Heres’ the latest reader question, along with my reply!
Daniel asks: I’m noticing more drivers forgetting to turn on the headlights during night time driving. But then I see from my perch the instrument panel is lit up and yet it’s only the daytime running lights that are on. With the panel lit up the driver is thinking the headlights are on. And doesn’t know either way because the streetlights brighten the road plenty. After awhile I stopped getting the driver’s attention to his headlights. You’ll see the car’s ass is dark and the front has the DRL on. Safety has turned on its head. I don’t trust technology to hold my hand – one reason for buying a 1998 Dodge B3500. It’s young enough for OBD2 and old enough to not be complicated. I changed out my starter in the AutoZone parking lot avoiding the nuisance of a core charge and saved $200 doing it myself.
My reply: Amen.
I don’t wish for a return to hand-cranking engines, but “convenience” has run amok. It’s not physically or mentally taxing to turn on headlights. It’s a good thing, I think, to expect drivers to be conscious of changing conditions and expected to turn on their car’s lights as conditions warrant. This fosters alert driving, situational awareness. Which is the most important saaaaaaaaaaaaaaaaaaaaaaaaaaaaaaafety feature there is.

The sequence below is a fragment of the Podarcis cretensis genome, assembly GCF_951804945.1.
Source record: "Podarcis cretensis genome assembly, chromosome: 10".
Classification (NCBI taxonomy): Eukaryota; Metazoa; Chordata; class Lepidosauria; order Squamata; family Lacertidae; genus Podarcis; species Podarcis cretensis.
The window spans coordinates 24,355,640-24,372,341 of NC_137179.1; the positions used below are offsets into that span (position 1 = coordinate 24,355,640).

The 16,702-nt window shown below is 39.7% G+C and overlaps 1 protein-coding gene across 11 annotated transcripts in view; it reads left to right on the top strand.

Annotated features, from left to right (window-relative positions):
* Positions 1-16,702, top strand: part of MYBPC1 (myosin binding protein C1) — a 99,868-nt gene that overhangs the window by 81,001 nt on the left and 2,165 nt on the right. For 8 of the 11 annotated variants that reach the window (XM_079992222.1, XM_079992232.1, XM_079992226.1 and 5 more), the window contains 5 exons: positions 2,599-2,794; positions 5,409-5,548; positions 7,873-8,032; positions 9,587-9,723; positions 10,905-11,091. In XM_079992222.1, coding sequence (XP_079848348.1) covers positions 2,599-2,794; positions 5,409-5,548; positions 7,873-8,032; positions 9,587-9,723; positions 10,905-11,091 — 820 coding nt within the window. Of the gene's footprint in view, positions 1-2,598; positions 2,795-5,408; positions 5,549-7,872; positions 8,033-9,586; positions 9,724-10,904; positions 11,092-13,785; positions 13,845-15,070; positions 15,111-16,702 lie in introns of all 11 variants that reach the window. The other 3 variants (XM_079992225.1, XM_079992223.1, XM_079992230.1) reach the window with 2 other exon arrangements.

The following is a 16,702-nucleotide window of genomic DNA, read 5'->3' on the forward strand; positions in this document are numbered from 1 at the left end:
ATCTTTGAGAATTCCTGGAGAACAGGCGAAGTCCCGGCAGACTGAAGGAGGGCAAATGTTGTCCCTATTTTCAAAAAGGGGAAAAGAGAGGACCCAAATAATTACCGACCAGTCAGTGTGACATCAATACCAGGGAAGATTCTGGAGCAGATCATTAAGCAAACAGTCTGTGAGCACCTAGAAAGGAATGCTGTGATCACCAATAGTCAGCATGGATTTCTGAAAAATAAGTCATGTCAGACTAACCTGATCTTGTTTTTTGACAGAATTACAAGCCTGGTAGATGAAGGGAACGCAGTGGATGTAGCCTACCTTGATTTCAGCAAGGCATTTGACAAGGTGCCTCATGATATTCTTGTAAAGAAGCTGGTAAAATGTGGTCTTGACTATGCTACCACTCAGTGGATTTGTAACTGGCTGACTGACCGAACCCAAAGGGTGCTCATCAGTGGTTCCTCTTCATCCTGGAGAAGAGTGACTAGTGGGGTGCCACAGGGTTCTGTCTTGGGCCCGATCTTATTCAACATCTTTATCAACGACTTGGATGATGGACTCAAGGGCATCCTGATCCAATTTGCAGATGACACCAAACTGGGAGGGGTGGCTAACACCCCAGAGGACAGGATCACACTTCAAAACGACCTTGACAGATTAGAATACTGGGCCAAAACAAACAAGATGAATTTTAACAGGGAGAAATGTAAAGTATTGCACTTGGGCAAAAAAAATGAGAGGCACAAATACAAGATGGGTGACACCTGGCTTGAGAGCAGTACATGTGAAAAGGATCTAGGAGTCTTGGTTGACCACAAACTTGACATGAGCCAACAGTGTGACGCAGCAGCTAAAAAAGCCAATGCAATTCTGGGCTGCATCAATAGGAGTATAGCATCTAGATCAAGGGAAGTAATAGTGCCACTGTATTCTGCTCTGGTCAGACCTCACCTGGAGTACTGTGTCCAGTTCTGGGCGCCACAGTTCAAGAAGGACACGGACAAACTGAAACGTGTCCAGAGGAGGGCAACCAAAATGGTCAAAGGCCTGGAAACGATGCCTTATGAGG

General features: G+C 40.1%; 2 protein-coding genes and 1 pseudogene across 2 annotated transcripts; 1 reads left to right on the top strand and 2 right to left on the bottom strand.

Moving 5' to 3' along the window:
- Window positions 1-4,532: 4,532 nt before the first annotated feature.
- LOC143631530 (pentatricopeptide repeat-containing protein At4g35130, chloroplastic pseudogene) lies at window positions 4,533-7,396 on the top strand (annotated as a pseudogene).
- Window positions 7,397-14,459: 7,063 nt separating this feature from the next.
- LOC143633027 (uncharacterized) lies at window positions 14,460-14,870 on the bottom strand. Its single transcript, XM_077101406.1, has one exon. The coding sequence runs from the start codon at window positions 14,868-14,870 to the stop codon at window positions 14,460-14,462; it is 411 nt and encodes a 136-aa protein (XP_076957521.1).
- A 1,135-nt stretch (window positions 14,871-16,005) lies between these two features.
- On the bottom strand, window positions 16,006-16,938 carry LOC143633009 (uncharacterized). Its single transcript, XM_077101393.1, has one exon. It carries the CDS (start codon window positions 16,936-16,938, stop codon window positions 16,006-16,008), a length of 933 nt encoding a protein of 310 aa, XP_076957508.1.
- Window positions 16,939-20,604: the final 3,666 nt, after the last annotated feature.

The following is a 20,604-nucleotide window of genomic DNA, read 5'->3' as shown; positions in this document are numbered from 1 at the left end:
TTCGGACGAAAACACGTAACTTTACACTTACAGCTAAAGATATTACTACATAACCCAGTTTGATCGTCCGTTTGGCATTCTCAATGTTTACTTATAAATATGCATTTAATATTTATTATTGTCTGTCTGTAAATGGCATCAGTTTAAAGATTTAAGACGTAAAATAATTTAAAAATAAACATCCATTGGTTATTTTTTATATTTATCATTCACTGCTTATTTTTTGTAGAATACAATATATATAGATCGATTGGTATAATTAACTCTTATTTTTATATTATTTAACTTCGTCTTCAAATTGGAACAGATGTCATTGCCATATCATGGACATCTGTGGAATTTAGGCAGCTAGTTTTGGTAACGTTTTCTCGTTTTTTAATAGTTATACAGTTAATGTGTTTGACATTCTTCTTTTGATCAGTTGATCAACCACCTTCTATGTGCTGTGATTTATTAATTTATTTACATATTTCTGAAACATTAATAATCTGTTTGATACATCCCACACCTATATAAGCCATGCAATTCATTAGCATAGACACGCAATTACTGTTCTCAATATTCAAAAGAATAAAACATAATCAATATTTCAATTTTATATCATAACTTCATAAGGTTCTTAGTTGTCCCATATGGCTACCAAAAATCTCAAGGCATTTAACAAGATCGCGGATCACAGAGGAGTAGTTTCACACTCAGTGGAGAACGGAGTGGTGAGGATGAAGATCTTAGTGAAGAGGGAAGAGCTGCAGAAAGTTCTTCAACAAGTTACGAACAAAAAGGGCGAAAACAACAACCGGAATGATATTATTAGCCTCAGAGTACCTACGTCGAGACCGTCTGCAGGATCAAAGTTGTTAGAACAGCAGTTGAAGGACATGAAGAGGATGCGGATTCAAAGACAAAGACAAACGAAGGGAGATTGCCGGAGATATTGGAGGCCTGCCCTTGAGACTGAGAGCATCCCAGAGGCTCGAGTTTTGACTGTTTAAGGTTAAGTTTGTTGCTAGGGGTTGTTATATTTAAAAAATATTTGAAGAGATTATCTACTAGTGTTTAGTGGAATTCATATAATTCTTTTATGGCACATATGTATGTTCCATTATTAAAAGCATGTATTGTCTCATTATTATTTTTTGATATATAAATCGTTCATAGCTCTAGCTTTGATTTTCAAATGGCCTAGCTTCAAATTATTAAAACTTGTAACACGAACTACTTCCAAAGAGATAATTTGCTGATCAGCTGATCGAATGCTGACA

But it is one that’s been undermined by automating practically everything in new cars, including headlights.
Almost all new cars have automated headlights and DRLs. So the driver becomes used to not thinking about his headlights and so doesn’t take action to turn them on (or off) in accordance with changing conditions.
And you may also have noticed that high beam glare is a worse problem now than it used to be because most new cars will also turn them on automatically (and constantly). The system will also turn them off when it “senses” oncoming traffic. But the system often doesn’t “sense” oncoming traffic as quickly as an alert human driver could have and – more importantly, a human driver (assuming good vision) would not be turning on his brights constantly but only when conditions warranted. According to his judgment.
Driving is becoming immensely frustrating – and less safe – because of all this “safety.”
. . .
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